Will healthcare for the uninsured really happen?
By Morgan Lord
Illinois is planning on more than a million uninsured residents receiving healthcare on Jan. 1, 2014. Some think it’s going to happen; others think it’s a long shot.
Back in March 2010, President Barack Obama signed a healthcare reform bill—the Patient Protection and Affordable Care Act (ACA)—into law. Twenty-five states chose not to set up their own insurance exchanges, Illinois took the opposite stance, and now the state is hustling to meet the deadline for launching its Health Insurance Marketplace.
Shopping for Insurance
The Marketplace, no longer called an exchange, will be available to the public through a website where individuals, families and small businesses can compare healthcare policies and premiums, and buy comprehensive health coverage. “It is set to be up and running by late summer,” says Mike Claffey of the governor’s press office.
How will this new coverage for the uninsured break down? About 200,000 to 300,000 people will select coverage from commercial insurers through the Marketplace, and about 500,000 to 800,000 will be covered under the newly restructured Medicaid program, according to the state of Illinois website.
On Oct. 1, Illinois residents can enroll online for health coverage when the Marketplace opens, and plans will become effective on Jan. 1.
But some aren’t so sure. “I do not believe that Illinois will open a Health [Insurance] Marketplace by Oct. 1,” says Dave Donovan, insurance agent at E.J. Coyne & Company. “We have a horrible reputation of not having enough funds, being generally opposed to change, antibusiness and the last to provide alternatives. “The recent inactivity in Springfield should be an eye-opener for those unfortunate folks waiting for Obamacare and [for] Illinois [to provide] an answer to their prayers.”
But Governor Pat Quinn and state officials seem confident. “We’re working very hard to ensure that we have a robust Health Insurance Marketplace in Illinois that delivers on the promise of the Affordable Care Act and makes good quality, affordable healthcare available to those who need it in every corner of the state,” Claffey says.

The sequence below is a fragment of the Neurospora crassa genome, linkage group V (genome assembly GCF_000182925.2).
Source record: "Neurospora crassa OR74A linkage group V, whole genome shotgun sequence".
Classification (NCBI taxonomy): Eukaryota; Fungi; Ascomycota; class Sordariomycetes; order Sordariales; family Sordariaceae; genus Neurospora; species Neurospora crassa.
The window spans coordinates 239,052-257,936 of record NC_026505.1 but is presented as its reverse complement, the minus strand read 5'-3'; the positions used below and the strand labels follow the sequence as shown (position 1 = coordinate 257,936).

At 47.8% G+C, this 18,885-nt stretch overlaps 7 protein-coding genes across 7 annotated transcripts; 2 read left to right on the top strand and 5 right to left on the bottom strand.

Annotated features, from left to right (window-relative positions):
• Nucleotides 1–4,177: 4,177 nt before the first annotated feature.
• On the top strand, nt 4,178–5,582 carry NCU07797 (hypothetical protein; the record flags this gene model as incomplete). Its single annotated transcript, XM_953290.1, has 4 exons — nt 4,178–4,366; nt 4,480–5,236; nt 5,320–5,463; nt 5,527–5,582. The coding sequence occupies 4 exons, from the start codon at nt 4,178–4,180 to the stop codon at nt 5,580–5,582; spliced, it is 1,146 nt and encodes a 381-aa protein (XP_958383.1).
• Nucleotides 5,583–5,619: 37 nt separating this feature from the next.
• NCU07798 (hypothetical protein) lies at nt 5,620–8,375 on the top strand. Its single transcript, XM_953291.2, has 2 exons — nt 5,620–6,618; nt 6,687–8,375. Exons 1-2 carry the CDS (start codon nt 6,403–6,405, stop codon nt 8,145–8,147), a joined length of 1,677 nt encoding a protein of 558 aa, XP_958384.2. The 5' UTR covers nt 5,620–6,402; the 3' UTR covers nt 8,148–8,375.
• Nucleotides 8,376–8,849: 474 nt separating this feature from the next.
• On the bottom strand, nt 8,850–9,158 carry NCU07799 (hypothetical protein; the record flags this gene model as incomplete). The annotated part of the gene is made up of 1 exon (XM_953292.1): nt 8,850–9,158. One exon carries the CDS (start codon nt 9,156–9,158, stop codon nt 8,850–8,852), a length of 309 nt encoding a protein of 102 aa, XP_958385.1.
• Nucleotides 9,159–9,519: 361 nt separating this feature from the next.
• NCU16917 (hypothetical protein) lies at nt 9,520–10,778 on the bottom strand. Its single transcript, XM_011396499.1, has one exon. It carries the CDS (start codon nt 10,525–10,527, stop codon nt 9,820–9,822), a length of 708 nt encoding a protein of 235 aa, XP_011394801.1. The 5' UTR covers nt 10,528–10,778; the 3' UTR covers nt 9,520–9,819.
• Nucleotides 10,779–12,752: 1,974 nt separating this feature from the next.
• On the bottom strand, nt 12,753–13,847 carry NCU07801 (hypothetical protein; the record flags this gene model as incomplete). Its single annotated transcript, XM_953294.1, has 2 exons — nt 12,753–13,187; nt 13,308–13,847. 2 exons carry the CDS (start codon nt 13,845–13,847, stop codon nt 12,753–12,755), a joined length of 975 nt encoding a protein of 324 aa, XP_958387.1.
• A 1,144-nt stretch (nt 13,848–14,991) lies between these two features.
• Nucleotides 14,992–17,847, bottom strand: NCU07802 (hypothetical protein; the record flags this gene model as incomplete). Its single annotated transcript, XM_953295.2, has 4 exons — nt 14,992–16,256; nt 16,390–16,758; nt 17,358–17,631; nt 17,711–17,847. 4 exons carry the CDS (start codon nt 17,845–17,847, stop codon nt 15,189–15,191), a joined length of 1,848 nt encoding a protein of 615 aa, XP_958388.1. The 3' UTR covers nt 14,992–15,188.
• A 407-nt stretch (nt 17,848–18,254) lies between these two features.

Stocking the Shelves
The Marketplace will include baseline coverage packages, standardized forms and transparent insurer comparisons in hopes that it will be user-friendly for residents.
Illinois received applications for 165 qualified health plans from six health insurance carriers—including Land of Lincoln Co-Op. Once the Illinois Department of Insurance (DOI) reviews the health plans as to compliance with the provisions of the ACA, they’ll be added to the Illinois Health Insurance Marketplace.
“The DOI is reviewing them (the health plans) and will report to the Feds [as to] which plans meet the requirements as well as which meet the provisions of the ACA by July 31,” says Claffey.
Under the ACA, all qualified health plans are required to include 10 Essential Health Benefits (EHB) that must be included in all health plans sold inside and outside the Health Insurance Marketplace.
The 10 Essential Health Benefits categories are: (1) ambulatory patient services (2) emergency services (3) hospitalization (4) maternity and newborn care (5) mental health and substance-use disorder services including behavioral health treatment (6) prescription drugs (7) rehabilitative and habilitative services and devices (8) laboratory services (9) preventive and wellness services and chronic disease management (10) pediatric services including oral and vision care State officials are taking the large number of health-plan applications—165—as a good sign.